Big pot. Bring 2"s of water to a rolling boil. Place a colander in upside down to keep um out of the water.Put them in with the legs facing out, head up. Cover and don't open for 8 mins. No more. Over cooking is just as bad as boiling. Give um a quick shot of cold water to clean and stop the cooking. I like a butter/saki dipping sauce.
     
  6. Achilles

    Achilles Active Member

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    I agree here. And the body meat is the best in my opinion. I don't throw anything out. You can also save/freeze the liquid for a great seafood stock.
     
  7. BikerBilly

    BikerBilly New Member

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    Ok lots of input on this! I'm a novice Fly fisherman but an expert crabber. I have caught hundreds of crab over the last few years I have been told many many times by many many people my crab are the best they have ever eaten. I clean my crab in the boat using the crab face on the edge of a 5 gallon bucket break in half method throw away the guts and gills keep the back shells until the boat is out of the water When you get your catch checked by the fish and wildlife folks they will fine you if they cant measure the back shells . I put the crab on ice until I get home. I boil water with pickling spice (about a half cup) rock salt (about a half cup) and a nice couple of shakes of old bay. Boil crab for 15 minutes. I will sometimes boil the crab with corn and potatoes if I do this I quarter the potatoes and put them in the water about 5 minutes before the crab and corn. Try this once and you will never cook crab whole or season just with saltwater again!!!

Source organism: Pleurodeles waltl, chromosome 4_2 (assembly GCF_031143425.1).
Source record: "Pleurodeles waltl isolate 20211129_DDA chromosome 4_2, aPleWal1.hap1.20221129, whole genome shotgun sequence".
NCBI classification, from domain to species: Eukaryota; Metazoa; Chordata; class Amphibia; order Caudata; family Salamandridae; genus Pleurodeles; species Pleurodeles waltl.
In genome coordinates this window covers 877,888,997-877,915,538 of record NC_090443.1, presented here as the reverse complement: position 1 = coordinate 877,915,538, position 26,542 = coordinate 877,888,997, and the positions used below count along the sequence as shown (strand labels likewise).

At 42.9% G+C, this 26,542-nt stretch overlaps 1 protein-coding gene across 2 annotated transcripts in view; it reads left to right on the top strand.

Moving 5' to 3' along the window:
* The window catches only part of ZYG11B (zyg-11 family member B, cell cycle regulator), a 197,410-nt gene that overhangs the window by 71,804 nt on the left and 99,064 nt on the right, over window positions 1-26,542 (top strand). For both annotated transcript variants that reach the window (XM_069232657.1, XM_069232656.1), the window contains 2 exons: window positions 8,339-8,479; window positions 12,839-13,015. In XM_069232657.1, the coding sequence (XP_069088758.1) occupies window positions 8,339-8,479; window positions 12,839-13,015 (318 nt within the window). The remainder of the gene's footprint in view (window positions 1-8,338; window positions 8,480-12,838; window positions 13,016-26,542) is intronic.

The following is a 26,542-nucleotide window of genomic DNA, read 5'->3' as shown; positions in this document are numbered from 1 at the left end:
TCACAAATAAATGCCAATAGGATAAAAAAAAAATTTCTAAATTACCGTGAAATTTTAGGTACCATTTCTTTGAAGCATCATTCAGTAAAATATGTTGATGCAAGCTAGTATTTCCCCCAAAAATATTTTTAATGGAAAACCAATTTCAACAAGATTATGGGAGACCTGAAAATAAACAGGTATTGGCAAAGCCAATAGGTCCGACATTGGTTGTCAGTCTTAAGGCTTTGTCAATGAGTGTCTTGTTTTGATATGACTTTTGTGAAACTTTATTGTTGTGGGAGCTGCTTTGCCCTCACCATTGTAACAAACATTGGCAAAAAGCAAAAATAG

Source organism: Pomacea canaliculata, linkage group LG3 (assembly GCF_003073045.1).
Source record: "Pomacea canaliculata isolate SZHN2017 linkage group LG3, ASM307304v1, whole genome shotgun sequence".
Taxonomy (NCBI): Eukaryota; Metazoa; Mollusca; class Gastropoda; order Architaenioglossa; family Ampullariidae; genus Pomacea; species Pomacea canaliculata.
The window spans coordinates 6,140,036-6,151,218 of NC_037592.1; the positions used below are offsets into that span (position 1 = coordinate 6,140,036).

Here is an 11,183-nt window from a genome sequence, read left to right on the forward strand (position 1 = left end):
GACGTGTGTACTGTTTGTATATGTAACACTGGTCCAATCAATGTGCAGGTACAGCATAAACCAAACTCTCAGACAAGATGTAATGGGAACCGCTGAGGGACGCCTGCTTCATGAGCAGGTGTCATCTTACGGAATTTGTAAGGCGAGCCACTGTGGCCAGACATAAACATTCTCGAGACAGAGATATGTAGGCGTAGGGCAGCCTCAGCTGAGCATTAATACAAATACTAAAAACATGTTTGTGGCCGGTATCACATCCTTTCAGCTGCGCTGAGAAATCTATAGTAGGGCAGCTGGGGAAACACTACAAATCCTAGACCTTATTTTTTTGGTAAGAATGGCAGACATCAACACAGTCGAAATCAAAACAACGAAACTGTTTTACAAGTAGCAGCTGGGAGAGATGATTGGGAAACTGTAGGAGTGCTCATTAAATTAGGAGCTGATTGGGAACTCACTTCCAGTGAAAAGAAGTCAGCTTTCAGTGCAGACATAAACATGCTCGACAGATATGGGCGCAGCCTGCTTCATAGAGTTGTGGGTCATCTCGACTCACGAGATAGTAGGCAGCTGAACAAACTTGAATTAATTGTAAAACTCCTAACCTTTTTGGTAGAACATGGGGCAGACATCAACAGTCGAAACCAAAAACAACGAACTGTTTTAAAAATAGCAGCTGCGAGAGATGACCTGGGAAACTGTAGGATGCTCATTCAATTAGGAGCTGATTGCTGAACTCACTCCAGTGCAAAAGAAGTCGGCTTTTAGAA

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  8. Alex MacDonald

    Alex MacDonald Dr. of Doomology

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    THAT'S why I needed that big pot/lid combo!!!
     
  9. Jim Wallace

    Jim Wallace Smells like low tide.

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    I whack a live one right between the eyes by grabbing the legs and swinging it down onto the corner of a table or the end of a 2x4. I discard the shell and guts, and pick off any guts/gills hanging to the halves before i throw 'em in the pot of boiling salted water for up to as long as 15 minutes.
    I don't cook a lot of crab. I think 15 minutes is often the recommended time for cooking a whole crab, but I know you can boil one, especially the cleaned halves for less time and still be OK. Kerry said 8 minutes, and he's still with us.
    So, does anyone know what's the lower recommended time that cooks the crab without under or overcooking it?
     
  10. mbowers

    mbowers Active Member

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    It looks like 20+min for whole crab and 15 min for a "cleaned half" crab. I've been doing around 8 minutes as well for halves and surviving fine. Most of my crabs get made into crab cakes so the meat gets cooked again in that case.